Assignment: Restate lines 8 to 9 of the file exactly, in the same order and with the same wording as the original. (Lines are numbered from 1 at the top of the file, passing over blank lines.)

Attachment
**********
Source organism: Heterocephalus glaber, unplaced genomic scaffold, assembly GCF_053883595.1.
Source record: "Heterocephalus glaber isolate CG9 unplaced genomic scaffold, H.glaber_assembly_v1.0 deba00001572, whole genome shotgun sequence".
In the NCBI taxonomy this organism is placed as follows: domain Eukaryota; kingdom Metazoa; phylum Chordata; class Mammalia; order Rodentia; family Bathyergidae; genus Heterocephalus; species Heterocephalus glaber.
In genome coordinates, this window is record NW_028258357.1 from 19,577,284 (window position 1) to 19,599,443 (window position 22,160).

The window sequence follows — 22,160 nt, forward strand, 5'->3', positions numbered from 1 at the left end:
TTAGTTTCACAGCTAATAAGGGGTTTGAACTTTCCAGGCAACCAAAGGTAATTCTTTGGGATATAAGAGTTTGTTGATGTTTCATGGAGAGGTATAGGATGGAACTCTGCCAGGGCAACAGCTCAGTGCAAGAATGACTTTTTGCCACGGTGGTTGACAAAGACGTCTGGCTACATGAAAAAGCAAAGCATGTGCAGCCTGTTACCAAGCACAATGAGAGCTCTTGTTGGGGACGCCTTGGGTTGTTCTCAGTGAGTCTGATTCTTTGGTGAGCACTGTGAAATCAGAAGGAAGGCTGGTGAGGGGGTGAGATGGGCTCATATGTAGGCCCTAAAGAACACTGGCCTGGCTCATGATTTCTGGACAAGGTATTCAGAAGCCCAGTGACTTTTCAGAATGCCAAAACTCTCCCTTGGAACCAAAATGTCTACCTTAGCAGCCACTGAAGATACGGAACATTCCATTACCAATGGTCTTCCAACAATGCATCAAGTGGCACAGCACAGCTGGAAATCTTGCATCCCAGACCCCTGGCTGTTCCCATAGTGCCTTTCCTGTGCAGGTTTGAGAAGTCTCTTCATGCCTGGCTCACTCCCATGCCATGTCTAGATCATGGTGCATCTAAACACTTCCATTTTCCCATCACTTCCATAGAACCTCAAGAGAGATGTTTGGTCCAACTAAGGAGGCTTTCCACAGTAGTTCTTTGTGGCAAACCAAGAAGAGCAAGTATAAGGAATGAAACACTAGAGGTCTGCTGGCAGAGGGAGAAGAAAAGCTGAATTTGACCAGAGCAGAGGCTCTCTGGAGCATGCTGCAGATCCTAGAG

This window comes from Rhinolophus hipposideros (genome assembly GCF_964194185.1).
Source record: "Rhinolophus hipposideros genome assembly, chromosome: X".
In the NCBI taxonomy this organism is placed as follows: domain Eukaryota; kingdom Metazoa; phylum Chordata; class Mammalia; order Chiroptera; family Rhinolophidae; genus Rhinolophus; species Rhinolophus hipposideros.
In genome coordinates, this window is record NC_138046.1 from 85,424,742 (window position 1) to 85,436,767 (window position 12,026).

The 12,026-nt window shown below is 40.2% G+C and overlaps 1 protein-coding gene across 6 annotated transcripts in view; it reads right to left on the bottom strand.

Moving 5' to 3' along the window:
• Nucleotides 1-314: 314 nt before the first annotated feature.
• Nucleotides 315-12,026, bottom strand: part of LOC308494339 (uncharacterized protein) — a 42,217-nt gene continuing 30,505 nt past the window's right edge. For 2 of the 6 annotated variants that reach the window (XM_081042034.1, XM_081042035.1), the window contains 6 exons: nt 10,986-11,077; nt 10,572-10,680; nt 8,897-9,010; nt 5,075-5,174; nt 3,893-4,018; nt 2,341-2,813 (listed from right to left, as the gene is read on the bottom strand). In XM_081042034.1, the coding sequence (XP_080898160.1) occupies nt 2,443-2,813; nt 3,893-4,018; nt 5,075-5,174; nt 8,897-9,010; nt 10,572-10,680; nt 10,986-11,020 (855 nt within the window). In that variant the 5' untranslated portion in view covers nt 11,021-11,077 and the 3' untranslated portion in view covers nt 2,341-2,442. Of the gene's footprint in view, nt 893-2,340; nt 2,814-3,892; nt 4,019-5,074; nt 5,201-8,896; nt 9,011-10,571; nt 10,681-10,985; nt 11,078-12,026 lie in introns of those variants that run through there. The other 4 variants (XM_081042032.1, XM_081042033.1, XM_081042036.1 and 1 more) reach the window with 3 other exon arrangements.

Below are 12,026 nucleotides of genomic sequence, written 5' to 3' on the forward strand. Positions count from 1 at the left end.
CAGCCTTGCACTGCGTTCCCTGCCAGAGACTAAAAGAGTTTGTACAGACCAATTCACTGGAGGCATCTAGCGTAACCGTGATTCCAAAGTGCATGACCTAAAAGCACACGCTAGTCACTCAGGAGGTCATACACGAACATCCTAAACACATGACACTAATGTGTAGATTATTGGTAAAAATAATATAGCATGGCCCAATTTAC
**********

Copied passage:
Source record: "Rhinolophus hipposideros genome assembly, chromosome: X".
In the NCBI taxonomy this organism is placed as follows: domain Eukaryota; kingdom Metazoa; phylum Chordata; class Mammalia; order Chiroptera; family Rhinolophidae; genus Rhinolophus; species Rhinolophus hipposideros.